Facebook Tracking

COVID-19 | Q&A with Healthcare Expert

Shutterstock 177027947-2

As the Coronavirus (COVID-19) continues to spread, we know you have concerns, questions, and fears. Our world is facing unprecedented challenges and uncertainty with the continuing spread of the COVID-19 pandemic, and you have our commitment that we stand with you. We will get through this together. 

Below, Andrew Roszak, J.D., M.P.A., EMT-P, Executive Director, Institute for Childhood Preparedness, and author of Preschool Preparedness for an Active Shooter, shares responses to common questions about preventing the spread of COVID-19.


Q: If I’m just a little sick, should I stay home?
A: If you’re sick—at all—stay home. And, have your staff do the same.


Q: How can I limit the number of visitors to my program?
A: If possible, limit any contractors at your facility. And, instead of allowing parents to pick up and drop off children in classrooms, consider meeting them at the door. That way, parents are not entering deep into your building. 


Q: How can I ensure the health of children in my program, when it spreads so rapidly? 
Conduct a daily health check of the children. 

  • For infants and young children, temperature can be taken under the arm.
  • For children over age four, temperature can be taken under the tongue.
  • If a temperature of over 100.4 F is detected, the individual should be sent home.


Q: How can I reinforce frequent hand washing?
Make it fun! Sing along as children wash their hands, such as Happy Birthday. (Remember to wash hands with soap and water for at least 20 seconds.)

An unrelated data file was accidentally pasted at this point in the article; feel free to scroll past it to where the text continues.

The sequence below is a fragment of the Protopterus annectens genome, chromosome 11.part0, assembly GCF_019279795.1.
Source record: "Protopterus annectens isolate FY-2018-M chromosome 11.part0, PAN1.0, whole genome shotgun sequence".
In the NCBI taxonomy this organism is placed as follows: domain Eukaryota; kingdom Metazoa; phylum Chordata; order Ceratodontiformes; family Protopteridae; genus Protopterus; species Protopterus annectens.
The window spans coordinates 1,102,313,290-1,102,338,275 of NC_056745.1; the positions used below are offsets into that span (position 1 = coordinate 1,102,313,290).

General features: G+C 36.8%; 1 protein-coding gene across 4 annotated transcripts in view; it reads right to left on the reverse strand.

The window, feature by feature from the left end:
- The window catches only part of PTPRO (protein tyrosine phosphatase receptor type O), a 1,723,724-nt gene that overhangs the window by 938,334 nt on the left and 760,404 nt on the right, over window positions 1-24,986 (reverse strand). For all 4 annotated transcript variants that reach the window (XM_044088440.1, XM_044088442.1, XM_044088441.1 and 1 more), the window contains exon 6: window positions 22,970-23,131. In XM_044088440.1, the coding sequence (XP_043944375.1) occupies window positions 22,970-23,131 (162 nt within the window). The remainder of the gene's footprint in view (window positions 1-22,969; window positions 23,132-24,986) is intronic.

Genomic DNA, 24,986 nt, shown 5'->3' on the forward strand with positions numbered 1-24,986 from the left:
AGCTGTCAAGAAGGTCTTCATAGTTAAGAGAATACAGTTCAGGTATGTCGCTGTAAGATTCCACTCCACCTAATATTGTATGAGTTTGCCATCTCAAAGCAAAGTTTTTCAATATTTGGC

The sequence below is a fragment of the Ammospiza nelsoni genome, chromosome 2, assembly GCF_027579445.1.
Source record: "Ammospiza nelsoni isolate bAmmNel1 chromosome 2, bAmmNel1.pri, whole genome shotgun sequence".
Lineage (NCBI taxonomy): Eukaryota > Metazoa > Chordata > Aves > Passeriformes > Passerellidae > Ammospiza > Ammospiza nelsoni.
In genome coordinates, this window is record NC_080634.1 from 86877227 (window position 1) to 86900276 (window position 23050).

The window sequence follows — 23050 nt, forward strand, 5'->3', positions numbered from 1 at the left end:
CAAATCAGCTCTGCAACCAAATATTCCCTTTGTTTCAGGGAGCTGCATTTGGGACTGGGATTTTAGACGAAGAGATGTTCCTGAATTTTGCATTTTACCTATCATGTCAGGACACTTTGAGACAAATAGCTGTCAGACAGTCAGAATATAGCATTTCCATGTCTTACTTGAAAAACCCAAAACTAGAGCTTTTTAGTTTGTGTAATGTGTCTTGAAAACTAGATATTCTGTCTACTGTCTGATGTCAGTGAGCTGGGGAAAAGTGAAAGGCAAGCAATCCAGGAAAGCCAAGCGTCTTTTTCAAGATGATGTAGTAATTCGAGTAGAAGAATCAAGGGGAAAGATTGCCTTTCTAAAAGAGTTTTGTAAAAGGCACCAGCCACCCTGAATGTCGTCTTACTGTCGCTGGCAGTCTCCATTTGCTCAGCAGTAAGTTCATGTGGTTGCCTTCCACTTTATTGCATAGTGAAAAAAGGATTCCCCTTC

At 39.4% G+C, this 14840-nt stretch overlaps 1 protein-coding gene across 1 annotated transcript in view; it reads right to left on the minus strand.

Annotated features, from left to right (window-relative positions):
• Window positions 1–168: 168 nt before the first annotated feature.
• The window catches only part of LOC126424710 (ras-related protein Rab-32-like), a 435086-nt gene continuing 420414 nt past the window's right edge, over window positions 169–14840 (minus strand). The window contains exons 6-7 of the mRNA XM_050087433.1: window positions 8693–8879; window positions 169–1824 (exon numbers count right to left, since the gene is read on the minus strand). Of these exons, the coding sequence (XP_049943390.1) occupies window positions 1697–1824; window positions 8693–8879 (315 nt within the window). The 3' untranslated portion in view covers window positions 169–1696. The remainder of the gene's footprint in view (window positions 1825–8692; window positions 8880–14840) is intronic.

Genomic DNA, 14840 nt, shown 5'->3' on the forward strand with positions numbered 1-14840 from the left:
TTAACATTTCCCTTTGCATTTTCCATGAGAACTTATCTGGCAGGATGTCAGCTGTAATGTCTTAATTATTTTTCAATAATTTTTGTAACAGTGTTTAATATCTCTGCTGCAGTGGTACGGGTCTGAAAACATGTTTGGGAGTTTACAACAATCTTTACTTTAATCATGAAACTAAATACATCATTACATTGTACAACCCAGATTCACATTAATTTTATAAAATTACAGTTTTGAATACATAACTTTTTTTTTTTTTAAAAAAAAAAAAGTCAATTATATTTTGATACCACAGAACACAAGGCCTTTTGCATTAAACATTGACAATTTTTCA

Q: Should child care programs close?
 If possible, you may take measures to help keep your program open.

  • Many child care programs provide services for essential workers (e.g., doctors, paramedics, firefighters, law enforcement, and nurses). If possible, child care programs should stay open to allow these services to continue without interruption. 
  • Consider reducing your classroom sizes. 
  • Create designated sick “quarantine” rooms for staff or children who begin to show signs of illness.
  • Work with your licensing authority. Many are relaxing licensing rules and allowing for flexibility with ratios. 


Q: Should providers be flexible with their operating schedules? 
Yes. Flexibility, if possible, is crucial right now. School closure recommendations may continue to shift, depending on how the virus progresses. Schools may re-open very soon, and they may need to close again for some time. Be kind to one another, and offer help to those in need. Now is the time to build relationships with neighbors and support local communities—while keeping a safe distance.


We at the Institute for Childhood Preparedness remain committed to providing you with the most up to date and relevant information for early childhood professionals during this crisis. In addition to the Childhood Preparedness online course, you may find updated coronavirus resources at https://www.childhoodpreparedness.org/corona.



Andrew Roszak, J.D., M.P.A., EMT-P, serves as the executive director of the Institute for Childhood Preparedness. He has more than 20 years of experience in emergency preparedness. Roszak served for three years as the Senior Director of Pandemic Preparedness at the National Association of County and City Health Officials, where his full time job was working with the CDC and the 3,100 local health departments in the United States to better prepare communities for pandemics. The Institute for Childhood Preparedness is dedicated to ensuring early childhood professionals have the tools they need to prepare for, respond to and recover from emergencies and disasters. For more information, visit www.facebook.com/childprepared and www.childhoodpreparedness.org.